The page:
Neuromorphic Computing

Neuromorphic Computing investigates the computational principles that enable high-level sensory processing and sensory cognition in the human brain by attempting to implement these principles into large-scale, high-performance computer models. Even after several decades of exponential growth in processing power, computers still cannot match the ability of the brain to interpret, respond to, and learn from natural sensory inputs. Rapid progress in neuroscience, however, is enabling an alternative strategy for achieving brain-like behavior: identifying the computational primitives that underlie the processing in biological neural circuits. The enormous scale of biological neural systems means neuromorphic computing research requires high-performance neural simulations tools in order to test complex scientific hypotheses at scale.  

Collaborative Research: A Neurally Inspired, Event-Based Computer Vision Pipeline

Photo by Powie on Pixabay.
Garrett Kenyon, Principal Investigator, LANL Staff Scientist, NMC Affiliate Researcher
David Mascarenas, NMC Research Scientist
In this project the researchers hypothesize that fundamental improvements in the performance of neurally­inspired computer algorithms can be achieved by incorporating lateral and top­down feedback along with spatiotemporal dynamics into RCNNs that construct their internal representations so as to model the environment in which they are embedded. This project looks to develop deep sparse generative autoencoders for processing video feeds from mobile platforms such as drones, autonomous vehicles and cell phones. The project endeavors to show that DSGAs can support video processing tasks such as 3D reconstruction, object detection, compression and spatiotemporal upsampling. This involves a close collaboration between a theoretical neuroscientist, a team of neuromorphic chip designers, and a mechanical engineer who will build a prototype computer vision system using a silicon retina.

Synthetic cognition through petascale models of the primate visual cortex

Photo by Geralt on Pixabay.
Garrett Kenyon, Principal Investigator, NMC Affiliate Researcher, LANL Staff Scientist
Pete Schultz, NMC Research Scientist
Austin Thresher, NMC Research Scientist
The PetaVision project seeks to develop an open-source high-performance neural simulation toolbox in the context of the active investigation of the computational principles underlying human sensory cognition.  The ultimate goal of PetaVision is to create a synthetic cognition system that emulates the functional architecture of the primate visual cortex. Using petascale computational resources and a growing knowledge of the structure and function of biological neural systems, this research has begun to reproduce the information processing capabilities of cortical circuits in the brain. This research pushes the limits of supercomputers and advances in this area are closely coupled with advanced computing and exascale computing research. Funding for this research comes from the National Science Foundation.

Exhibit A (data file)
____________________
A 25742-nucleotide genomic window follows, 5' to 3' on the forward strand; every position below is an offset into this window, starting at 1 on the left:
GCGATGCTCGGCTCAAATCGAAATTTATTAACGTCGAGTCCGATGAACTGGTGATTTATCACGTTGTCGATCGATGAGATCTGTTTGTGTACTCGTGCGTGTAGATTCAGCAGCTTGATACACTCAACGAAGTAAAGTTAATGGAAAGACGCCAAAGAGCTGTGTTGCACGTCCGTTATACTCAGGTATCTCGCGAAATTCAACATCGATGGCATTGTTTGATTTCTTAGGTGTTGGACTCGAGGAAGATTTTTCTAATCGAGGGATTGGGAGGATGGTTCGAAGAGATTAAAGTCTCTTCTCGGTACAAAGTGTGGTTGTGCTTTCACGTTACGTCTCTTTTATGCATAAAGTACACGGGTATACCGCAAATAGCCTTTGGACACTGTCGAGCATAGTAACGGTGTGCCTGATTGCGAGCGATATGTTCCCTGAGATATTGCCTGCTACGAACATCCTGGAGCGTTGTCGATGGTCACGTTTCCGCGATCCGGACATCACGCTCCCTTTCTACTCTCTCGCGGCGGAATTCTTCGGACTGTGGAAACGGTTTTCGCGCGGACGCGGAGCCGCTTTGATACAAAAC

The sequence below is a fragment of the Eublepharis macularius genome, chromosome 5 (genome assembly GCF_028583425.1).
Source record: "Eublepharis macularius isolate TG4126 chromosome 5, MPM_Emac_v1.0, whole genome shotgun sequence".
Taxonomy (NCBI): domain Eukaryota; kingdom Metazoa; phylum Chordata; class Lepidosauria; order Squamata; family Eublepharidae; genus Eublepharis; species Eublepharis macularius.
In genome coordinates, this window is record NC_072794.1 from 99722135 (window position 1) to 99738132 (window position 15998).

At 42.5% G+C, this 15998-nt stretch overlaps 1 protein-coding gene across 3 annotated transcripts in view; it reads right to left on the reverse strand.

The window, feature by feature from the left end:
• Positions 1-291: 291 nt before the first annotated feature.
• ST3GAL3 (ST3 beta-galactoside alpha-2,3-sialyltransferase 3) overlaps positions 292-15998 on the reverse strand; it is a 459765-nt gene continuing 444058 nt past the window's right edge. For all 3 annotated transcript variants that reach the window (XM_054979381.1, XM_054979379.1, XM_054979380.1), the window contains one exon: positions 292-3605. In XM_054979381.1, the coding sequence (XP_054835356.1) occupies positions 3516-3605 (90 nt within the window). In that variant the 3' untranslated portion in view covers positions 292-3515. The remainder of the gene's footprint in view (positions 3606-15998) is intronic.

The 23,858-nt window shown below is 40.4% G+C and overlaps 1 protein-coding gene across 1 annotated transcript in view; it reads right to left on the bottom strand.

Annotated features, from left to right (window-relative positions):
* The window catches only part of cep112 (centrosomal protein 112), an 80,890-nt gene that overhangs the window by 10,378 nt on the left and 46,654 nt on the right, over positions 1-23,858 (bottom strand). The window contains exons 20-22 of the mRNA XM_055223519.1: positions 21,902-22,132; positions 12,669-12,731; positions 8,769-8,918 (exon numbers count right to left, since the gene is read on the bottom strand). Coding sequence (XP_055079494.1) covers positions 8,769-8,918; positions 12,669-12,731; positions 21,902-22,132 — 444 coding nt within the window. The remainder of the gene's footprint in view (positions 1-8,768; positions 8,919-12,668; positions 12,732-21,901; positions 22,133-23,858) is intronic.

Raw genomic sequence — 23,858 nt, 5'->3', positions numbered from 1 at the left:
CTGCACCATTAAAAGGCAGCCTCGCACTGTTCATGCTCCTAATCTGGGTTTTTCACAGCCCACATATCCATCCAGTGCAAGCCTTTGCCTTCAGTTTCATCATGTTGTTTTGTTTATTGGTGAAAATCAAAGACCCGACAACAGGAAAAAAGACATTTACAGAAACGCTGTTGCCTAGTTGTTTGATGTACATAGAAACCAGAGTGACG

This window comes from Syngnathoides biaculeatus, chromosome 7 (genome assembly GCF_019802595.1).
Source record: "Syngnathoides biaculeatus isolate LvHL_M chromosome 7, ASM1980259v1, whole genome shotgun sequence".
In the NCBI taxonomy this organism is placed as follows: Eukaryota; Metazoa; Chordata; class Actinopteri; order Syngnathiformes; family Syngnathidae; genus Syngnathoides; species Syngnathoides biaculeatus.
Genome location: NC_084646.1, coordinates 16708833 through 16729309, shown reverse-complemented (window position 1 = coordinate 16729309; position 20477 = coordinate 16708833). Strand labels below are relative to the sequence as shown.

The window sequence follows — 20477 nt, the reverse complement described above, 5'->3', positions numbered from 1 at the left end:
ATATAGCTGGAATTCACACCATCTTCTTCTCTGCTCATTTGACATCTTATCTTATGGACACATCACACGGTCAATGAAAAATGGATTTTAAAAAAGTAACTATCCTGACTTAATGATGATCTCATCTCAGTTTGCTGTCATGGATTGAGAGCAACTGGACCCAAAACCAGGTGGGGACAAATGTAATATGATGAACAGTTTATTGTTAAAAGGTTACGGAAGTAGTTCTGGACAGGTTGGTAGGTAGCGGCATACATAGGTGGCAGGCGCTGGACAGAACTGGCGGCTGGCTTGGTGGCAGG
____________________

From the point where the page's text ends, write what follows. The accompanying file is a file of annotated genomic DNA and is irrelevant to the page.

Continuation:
SALLSA: Sparse Adaptive Local Learning for Sensing and Analytics

Eye by Skitterphoto on Pixabay
Garrett Kenyon, Principal Investigator, NMC Affiliate Researcher, LANL Staff Scientist
Wei Lu, University of Michigan Professor
Pete Schultz, NMC Research Scientist
Gerd Kunde, NMC Affiliate Researcher, LANL Staff Scientist
Inference Models (IMs) of the primate visual cortex seek to learn their deep network structure directly from their environmental sensory inputs. By representing the deep structure of the visual environment, SALLSA seeks to enable more accurate performance of basic visual judgements, such as object detection and tracking. Because IMs learn to detect objects directly from the data, these models can compensate for internal structural damage and adapt to changing environmental conditions. By focusing on biologically-inspired neural architectures, SALLSA seeks to enable target detection and tracking in streaming video obtained by mobile, lightweight platforms. In particular, SALLSA seeks to yield improved capabilities for intelligent video processing from mobile platforms such as drones, robots, cubeSats, by exploiting the ultra-light-weight, low-power, and low bandwidth capabilities of biological neural circuits.  Along with collaborators at the University of Michigan, SALLSA seeks to implement neurally-inspired architectures in mixed-signal, memristor-based circuits for ultra-low-power operation. This is a joint research project with the University of Michigan and funding for this project comes from the Defense Advanced Research Projects Agency (DARPA) through the DARPA UPSIDE Program.

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